A complete photographic record of monuments bearing the name “Palestine” in and around Melbourne.
Dr Tom Nicholson
Throughout Australia, war monuments bear the name “Palestine” to commemorate the presence of Australian troops in Palestine during World War I and, in particular, Australian involvement in the 1917 British capture of Beersheba (in turn a critical city in the events of 1948 and the Nakba). These monuments also reflect the realities of the 1920s (when they were erected) and the era of the British Mandate, when the name Palestine implicitly invoked the shared position of Australia and Palestine within British imperialism.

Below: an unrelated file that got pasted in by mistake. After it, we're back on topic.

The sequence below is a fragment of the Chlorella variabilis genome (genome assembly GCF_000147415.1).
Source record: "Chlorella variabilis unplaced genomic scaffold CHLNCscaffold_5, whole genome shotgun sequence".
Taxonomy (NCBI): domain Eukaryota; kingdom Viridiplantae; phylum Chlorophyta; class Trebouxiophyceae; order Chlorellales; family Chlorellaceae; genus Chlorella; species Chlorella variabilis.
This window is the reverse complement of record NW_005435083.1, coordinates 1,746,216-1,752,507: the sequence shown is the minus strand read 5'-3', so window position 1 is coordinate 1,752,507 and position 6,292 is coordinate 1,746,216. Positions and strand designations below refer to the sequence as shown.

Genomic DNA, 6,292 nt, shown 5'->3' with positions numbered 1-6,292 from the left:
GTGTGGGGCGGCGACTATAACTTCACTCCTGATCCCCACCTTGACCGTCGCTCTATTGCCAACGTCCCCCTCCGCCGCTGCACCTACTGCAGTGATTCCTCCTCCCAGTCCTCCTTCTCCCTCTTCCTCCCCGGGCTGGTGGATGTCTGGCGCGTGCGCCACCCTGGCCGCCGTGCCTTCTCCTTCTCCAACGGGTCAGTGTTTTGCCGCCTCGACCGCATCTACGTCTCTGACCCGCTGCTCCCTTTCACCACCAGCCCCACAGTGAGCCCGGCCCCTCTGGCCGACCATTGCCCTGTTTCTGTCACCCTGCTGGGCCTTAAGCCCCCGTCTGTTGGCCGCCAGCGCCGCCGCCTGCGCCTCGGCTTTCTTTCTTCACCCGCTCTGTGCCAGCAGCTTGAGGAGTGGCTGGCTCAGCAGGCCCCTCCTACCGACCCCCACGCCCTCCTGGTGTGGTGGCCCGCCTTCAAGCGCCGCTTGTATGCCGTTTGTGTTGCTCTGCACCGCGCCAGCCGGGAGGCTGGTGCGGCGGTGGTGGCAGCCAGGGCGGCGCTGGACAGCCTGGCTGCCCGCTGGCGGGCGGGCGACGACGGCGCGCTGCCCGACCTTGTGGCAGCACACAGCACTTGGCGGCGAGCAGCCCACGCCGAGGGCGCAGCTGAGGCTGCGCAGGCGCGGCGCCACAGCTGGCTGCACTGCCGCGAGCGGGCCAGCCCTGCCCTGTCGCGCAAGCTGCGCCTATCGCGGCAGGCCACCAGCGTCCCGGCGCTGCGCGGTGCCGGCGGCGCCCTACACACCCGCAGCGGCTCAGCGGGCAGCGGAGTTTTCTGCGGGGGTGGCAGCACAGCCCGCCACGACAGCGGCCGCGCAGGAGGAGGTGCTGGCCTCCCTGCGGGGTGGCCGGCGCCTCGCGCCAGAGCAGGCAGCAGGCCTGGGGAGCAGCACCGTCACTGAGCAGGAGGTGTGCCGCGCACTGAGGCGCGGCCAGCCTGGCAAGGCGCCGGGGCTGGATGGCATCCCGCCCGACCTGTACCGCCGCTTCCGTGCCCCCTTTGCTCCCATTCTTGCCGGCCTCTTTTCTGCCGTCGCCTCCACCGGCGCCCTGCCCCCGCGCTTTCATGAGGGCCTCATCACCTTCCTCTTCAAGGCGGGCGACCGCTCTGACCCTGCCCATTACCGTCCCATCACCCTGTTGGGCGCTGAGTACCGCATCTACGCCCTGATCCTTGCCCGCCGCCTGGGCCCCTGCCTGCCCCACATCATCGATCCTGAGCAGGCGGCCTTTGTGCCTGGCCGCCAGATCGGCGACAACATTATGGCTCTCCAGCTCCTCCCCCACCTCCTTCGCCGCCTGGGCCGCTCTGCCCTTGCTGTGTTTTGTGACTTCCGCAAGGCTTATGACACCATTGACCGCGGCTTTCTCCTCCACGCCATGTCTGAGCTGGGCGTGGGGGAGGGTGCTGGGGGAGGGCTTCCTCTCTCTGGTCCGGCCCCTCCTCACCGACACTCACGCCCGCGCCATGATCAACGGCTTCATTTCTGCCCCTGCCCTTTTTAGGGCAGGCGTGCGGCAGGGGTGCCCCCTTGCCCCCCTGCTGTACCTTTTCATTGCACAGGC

Comparative monument (Palestine) figures photographs of these monuments into a Palestinian context—both a kind of “homecoming” and exile for these Australian monumental forms—as a way to reanimate these linkages between Australia and Palestine. In these forms dedicated to 1917, Nicholson implicates the events and repercussions of 1948 with their echoes of Australian Aboriginal experiences of dispossession and colonial violence. Comparative monument (Palestine) is an attempt to rethink the possibilities of the monument in the face of these histories of dispossession and the acts of imagination and solidarity these histories demand. Comparative monument (Palestine) was on display 2-15 November 2012 as part of the exhibition "Gestures in Time - Jerusalem Show VI" at Qalandiya International, Palestine.